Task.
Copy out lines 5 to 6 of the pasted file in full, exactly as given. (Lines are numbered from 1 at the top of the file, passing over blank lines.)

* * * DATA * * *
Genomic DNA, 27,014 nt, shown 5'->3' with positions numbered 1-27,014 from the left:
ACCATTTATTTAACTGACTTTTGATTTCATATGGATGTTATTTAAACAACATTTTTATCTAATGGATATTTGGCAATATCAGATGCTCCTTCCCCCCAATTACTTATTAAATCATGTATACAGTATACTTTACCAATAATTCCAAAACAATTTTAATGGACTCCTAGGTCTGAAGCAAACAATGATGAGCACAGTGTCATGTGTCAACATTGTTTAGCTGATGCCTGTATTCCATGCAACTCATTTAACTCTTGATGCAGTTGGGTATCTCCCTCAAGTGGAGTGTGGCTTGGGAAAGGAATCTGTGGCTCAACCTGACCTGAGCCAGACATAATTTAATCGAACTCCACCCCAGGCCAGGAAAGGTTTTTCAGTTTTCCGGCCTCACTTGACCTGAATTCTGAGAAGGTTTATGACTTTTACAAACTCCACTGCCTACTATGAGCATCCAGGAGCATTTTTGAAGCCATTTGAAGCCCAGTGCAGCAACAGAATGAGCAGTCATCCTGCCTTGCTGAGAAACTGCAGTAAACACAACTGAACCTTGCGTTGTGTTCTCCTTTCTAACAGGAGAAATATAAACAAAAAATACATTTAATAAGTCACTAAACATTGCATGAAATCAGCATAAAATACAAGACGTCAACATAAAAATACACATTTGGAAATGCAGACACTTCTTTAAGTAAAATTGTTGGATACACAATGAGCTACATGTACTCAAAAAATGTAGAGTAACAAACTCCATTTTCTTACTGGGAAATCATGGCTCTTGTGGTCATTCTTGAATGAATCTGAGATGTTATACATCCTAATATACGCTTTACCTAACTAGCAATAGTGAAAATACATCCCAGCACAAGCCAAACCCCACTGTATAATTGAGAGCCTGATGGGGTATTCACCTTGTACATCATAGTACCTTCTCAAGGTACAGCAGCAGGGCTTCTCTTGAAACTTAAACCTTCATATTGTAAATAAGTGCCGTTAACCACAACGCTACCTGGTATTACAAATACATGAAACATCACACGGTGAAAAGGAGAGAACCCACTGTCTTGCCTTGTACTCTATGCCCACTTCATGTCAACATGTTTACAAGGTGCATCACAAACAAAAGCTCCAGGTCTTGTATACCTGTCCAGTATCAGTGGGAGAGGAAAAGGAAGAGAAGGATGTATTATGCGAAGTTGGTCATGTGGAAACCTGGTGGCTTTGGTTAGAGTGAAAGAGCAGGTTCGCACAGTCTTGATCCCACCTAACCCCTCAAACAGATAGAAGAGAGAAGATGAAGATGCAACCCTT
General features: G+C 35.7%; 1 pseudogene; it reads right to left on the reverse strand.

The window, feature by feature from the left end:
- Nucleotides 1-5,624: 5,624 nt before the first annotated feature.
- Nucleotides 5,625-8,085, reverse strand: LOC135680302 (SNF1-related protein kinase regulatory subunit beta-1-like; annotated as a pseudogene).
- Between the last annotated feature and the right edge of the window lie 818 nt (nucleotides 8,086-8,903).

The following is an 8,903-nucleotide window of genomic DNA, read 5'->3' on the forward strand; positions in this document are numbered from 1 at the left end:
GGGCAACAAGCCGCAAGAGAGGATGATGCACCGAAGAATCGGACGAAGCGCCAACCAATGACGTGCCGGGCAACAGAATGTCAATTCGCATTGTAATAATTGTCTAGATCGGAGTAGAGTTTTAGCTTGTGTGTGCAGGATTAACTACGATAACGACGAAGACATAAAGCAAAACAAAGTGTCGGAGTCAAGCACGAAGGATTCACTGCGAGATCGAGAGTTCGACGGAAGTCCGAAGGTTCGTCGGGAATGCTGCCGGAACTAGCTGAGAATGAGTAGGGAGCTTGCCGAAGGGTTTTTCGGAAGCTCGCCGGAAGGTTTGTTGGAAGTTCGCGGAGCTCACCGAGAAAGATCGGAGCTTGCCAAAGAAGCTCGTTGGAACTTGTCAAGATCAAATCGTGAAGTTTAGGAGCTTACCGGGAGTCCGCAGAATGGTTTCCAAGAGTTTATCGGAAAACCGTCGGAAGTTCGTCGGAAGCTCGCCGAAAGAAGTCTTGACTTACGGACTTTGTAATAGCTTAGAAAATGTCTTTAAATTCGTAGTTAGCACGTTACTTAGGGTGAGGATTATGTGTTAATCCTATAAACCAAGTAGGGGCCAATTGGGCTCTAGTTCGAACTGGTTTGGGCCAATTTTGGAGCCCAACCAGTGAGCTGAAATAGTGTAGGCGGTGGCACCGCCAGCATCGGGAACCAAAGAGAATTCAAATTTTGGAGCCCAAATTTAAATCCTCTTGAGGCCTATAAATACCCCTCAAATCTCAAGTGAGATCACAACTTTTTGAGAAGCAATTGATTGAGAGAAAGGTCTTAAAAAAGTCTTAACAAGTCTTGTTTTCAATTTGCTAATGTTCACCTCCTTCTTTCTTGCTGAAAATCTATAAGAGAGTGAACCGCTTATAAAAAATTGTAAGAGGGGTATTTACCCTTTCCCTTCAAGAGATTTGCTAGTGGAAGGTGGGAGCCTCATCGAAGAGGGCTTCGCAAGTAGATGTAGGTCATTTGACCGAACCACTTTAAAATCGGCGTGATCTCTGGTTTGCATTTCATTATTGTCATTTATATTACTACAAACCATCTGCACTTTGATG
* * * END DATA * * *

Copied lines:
- Nucleotides 1-5,624: 5,624 nt before the first annotated feature.
- Nucleotides 5,625-8,085, reverse strand: LOC135680302 (SNF1-related protein kinase regulatory subunit beta-1-like; annotated as a pseudogene).